Longman Dictionary of Contemporary English homepage

Date: 1300-1400
Language: Old French
Origin: trailler 'to pull after you, tow', from Vulgar Latin tragulare, from Latin tragula 'sledge, net for pulling'

trail

1 verb
     
trail1
1

pull

[intransitive and transitive] to pull something behind you, especially along the ground, or to be pulled in this way:
A plane trailing a banner was circling overhead.
trail in/on/over etc
She walked slowly along the path, her skirt trailing in the mud.
trail something in/across/through etc something
Rees was leaning out of the boat trailing his hand through the water.
2

walk slowly

[intransitive always + adverb/preposition] to walk slowly, especially behind other people because you are tired or bored
trail behind/around
Susie trailed along behind her parents.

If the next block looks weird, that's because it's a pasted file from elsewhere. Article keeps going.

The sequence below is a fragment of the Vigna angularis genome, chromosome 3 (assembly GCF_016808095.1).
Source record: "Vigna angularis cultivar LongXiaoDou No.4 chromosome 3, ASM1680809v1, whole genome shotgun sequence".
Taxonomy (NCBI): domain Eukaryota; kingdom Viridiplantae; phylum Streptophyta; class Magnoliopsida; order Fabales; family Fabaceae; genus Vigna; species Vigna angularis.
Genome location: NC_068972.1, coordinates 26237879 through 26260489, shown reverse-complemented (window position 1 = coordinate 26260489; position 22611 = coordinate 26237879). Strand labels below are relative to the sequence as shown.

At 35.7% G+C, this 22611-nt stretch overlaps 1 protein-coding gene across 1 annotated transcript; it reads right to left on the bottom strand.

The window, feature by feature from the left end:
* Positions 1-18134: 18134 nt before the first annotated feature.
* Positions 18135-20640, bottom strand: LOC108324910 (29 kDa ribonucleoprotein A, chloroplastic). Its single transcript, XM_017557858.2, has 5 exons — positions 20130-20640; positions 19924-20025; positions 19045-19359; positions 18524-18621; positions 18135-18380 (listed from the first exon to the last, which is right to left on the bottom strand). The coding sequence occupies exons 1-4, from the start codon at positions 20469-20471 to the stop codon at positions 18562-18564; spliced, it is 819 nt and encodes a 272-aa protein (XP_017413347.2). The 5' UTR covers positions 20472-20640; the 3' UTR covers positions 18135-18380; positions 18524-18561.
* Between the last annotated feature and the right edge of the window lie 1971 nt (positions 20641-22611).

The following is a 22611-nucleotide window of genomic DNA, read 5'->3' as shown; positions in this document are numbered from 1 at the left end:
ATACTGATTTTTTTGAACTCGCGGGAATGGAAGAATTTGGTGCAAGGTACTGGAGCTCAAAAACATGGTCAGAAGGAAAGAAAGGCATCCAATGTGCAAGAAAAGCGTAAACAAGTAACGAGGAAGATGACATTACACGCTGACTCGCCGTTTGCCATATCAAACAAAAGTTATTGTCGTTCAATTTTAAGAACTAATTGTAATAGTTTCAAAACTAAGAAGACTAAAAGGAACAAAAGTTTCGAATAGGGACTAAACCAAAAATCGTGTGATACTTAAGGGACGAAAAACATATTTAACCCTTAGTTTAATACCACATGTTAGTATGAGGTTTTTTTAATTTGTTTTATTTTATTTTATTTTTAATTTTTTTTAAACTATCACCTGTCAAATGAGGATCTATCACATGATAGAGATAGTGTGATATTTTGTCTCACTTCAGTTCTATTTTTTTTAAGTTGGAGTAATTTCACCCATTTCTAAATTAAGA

We spent the afternoon trailing around the shops.
3

lose a competition

[intransitive,transitive usually in progressive] to be losing in a game, competition, or election:
The Democratic candidate is still trailing in the opinion polls.
trail (somebody) by something
Manchester United were trailing by two goals to one.
trail in/home (=finish in a bad position)
He trailed in last after a disastrous race.
4

follow somebody

[transitive] to follow someone by looking for signs that they have gone in a particular direction:
Police trailed the gang for several days.

trail away/off

phrasal verb
if someone's voice trails away or trails off, it becomes gradually quieter and then stops:
She trailed off, silenced by the look Kris gave her.

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